Part of this growth is spurred by improvements in enhanced geothermal systems (EGS) technology. EGS enables more efficient energy recovery in less permeable sections of the Earth’s crust. A recent Geological Survey report estimates that EGS could multiply geothermal power potential 13-fold over other available sources in the U.S. The U.S. is already the world leader in geothermal power, and thanks to recent government incentives more than 120 new projects are underway in 14 states. But even without pro-geothermal policies in place it is estimated that global investment in geothermal will more than double by 2020.

Learn more about how geothermal works from EarthShare member Union of Concerned Scientists, and check out this online factsheet from Natural Resources Defense Council. Then read the Union of Concerned Scientist’s “Faces of Renewable Energy” series to find out why geophysics professor David Blackwell thinks that geothermal is the rising star of renewables!

 

More great reasons to do your EarthShare.

We are thrilled to announce EarthShare’s newest member groups! Representing a broad spectrum of issues that include restoring America’s waterways, pollinator conservation, and sustainable transportation, these organizations are a welcome addition to the EarthShare nationwide network of environmental and conservation charities. Meet them here!

Carbonfund.org is leading the fight toward a ‘ZeroCarbon’ world by supporting renewable energy, carbon credits, energy efficiency, and reforestation carbon-offset projects. Check out their handy carbon calculators to get a quick glimpse of how you can start offsetting your own carbon footprint.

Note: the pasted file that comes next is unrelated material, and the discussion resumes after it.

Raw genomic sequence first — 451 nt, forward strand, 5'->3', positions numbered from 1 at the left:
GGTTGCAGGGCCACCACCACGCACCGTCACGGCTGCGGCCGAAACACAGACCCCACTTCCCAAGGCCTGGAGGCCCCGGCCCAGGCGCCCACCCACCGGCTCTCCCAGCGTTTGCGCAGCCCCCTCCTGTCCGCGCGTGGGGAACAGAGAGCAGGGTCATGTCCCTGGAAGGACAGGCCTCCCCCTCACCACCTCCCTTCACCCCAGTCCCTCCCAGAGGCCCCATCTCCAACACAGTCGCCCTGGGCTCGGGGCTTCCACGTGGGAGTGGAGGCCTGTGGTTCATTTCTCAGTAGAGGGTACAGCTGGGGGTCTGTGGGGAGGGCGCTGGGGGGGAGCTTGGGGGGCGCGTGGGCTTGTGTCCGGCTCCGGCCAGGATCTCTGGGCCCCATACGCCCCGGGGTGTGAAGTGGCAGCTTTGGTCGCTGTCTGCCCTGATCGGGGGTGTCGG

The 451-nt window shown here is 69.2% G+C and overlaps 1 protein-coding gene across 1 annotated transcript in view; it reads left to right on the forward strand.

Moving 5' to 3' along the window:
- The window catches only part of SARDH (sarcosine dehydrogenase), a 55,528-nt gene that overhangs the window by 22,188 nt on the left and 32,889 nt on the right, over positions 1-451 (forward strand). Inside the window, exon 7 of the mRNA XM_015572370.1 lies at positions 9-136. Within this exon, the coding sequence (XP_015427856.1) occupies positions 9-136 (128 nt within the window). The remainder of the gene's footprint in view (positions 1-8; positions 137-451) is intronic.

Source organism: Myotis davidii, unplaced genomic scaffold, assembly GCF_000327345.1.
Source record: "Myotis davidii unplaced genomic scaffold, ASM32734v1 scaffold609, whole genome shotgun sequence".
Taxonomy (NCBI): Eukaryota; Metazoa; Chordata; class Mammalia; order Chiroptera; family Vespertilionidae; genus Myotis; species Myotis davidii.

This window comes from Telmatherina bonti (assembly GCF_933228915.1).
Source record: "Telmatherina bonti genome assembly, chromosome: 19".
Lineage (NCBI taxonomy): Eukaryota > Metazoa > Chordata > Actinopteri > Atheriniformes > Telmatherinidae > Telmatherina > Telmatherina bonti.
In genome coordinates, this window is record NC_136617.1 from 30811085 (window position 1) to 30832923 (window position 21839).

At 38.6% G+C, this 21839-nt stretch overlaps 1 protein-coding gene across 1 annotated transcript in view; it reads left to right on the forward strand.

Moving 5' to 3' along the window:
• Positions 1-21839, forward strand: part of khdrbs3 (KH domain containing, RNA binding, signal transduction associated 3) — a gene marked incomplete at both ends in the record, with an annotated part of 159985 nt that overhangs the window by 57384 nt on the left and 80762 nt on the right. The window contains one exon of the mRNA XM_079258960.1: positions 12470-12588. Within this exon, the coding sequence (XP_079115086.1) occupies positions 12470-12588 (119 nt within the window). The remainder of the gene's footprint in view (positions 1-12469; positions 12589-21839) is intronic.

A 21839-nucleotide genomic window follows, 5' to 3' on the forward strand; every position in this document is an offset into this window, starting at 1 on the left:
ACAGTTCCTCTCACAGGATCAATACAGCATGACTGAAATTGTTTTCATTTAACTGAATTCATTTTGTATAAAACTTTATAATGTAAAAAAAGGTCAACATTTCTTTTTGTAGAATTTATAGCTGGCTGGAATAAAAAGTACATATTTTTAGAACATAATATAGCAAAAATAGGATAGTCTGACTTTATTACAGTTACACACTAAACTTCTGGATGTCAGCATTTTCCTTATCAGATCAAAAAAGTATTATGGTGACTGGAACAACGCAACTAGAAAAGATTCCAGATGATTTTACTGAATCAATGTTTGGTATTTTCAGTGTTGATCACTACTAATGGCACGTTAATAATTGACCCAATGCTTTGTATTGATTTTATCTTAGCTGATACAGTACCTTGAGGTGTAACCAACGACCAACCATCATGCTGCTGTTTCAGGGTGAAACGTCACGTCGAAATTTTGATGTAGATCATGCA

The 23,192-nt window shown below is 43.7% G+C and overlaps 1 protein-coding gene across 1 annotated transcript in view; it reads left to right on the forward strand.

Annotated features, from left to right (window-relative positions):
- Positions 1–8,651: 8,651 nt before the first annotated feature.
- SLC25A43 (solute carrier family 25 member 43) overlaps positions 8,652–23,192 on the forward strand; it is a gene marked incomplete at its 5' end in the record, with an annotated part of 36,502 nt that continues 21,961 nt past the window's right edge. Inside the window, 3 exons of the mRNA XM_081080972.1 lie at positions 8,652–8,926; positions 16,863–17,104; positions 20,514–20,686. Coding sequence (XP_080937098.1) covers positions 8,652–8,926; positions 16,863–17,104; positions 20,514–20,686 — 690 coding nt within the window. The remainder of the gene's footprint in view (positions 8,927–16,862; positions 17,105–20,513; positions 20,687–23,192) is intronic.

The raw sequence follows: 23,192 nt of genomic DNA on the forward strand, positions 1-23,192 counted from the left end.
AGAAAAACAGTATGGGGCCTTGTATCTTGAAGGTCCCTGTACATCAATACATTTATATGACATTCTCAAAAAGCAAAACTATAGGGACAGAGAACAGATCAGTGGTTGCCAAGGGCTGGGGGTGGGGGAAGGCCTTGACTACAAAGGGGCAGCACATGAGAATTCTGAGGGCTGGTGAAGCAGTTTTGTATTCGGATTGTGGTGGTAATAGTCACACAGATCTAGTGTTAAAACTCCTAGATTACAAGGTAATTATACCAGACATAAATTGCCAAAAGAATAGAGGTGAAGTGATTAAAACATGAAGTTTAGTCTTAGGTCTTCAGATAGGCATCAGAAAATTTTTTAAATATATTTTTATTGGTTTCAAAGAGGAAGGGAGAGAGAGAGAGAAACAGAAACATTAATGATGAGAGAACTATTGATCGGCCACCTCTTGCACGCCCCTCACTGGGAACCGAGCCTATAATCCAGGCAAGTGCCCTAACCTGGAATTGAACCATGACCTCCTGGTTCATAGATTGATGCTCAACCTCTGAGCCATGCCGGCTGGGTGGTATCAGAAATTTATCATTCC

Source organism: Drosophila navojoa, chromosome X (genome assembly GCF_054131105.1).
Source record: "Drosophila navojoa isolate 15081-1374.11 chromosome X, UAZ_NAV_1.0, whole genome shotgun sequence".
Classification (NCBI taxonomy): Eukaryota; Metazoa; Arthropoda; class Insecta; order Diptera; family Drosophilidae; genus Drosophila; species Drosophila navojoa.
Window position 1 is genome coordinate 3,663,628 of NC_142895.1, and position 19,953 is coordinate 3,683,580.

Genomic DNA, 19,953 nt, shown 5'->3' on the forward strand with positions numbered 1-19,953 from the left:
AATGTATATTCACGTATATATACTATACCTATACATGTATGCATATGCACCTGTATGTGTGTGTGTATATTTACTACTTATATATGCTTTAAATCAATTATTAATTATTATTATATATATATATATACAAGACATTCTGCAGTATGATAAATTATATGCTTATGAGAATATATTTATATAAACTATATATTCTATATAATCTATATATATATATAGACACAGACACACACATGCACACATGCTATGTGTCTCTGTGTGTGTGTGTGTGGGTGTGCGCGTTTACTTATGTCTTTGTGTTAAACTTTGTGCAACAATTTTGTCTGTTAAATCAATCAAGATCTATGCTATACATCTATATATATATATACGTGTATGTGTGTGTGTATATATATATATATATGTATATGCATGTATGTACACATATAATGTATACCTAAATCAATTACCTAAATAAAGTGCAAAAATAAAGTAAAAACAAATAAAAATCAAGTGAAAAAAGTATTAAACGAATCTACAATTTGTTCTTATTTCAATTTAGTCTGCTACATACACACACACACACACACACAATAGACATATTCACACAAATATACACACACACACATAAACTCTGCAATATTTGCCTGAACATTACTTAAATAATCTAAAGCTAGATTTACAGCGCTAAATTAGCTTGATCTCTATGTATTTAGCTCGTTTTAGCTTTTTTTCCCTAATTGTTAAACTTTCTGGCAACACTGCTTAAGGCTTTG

EARTH University Foundation supports the educational vision of EARTH University, an international institution that promotes science, technology and entrepreneurship while focusing on essential human values, leadership and a commitment to social and environmental service.

Environment America works to combine the research and innovative ideas from state-based environmental advocacy organizations across the country to win real results for the environment. Learn more about the issues and the results from Environment America’s hard-hitting advocacy work here.

The Institute for Transportation & Development Policy (ITDP) works to promote greener transport solutions, while improving urban livability and economic opportunity to cities around the world. Transportation has a tremendous impact on public health and the health of our environment – find out the key issues at the heart of ITDP’s mission here.

Xerces Society works to protect wildlife through the conservation of invertebrates and their habitat. Xerces staff focuses on four strategic program areas throughout the United States: pollinator conservation, aquatic conservation, endangered species, and conservation education.


Comments

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Solar Power Energy

Thank you for the wonderful post. This article is great. It really does a lot of help to our ecosystem indeed.

Robin

Thank YOU for the feedback, Isaiah -- we appreciate your comments!

Fortress Isaiah Ayinuola

thanks for the information on our ecosystem, especially on the marine life. keep on the good job.